Review Blog

Jun 08 2016

Everyone brave is forgiven by Chris Cleave

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Sceptre, 2016. ISBN 9781473618701
(Age: 16+) Highly recommended. When England declares war on Nazi Germany, Mary North - a privileged young woman from an influential family immediately offers her services to the War Office. Imagining a posting in espionage, she is surprised to find herself assigned a teaching role at a school in a poor area of London.
Education administrator Tom and art curator Alistair are best friends who share a comfortably disordered flat until Alistair enlists in the army and Tom is left feeling displaced and uneasy after the change of circumstance.
Mary and Tom are brought together by her posting and a relationship develops. Mary shows great character, throwing herself into her new role, doing her utmost to teach and care for the unwanted and disabled students left behind after their peers have been evacuated. Tom struggles with his civilian status living in a city being destroyed by endless bombing, whilst his best friend and most able bodied men are in the services, fighting the Germans.
During the Dunkirk evacuation, Alistair proved himself to be a highly competent Army officer who did his best to ensure the survival and welfare of his men. His world view is dramatically altered by the unimaginable violence of war and he feels uncomfortable and insecure when catching up with Tom when on leave - to meet his new girlfriend Mary and her best friend Dora.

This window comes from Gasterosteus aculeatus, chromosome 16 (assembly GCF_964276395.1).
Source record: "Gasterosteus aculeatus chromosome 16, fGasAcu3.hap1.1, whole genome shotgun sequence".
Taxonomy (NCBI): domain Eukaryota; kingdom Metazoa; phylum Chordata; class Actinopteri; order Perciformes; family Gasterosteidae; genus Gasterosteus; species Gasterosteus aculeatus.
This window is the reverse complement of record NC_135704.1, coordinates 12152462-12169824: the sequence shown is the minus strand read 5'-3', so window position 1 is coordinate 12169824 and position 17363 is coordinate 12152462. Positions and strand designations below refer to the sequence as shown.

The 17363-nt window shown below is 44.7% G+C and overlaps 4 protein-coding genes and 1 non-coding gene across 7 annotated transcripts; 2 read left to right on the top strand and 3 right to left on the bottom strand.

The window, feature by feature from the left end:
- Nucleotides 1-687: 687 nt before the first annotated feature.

The novel focuses closely on these characters and it is pleasing that the familiar theme of Blitz ravaged England, starved by U-boats and threatened by armies massing across the Channel, can once again form a first rate, interesting tale. Jazz culture is one aspect which is presented differently, with African American performers being treated abominably by society whose ignorance and galling arrogance produces a powerfully confronting style of racism.
Whilst this could be described as a romance, there is great depth in terms of drama and historical detail which should make this appeal to a wider readership. The war is seen to be a great leveller and when aristocratic pretensions are stripped away, decent, likeable and even heroic individuals emerge to do their best to help others traumatised by the conflict.
Similarly, the siege and bombing of Malta - so extreme that it might be considered bordering on exaggeration if it were not completely true, is presented with great attention to detail. The reader appreciates how brave and enduring the Maltese were in resisting an unending attack under almost impossible conditions and how close the allies came to losing the war.
This is an excellent book which suits readers 16+.
Rob Welsh

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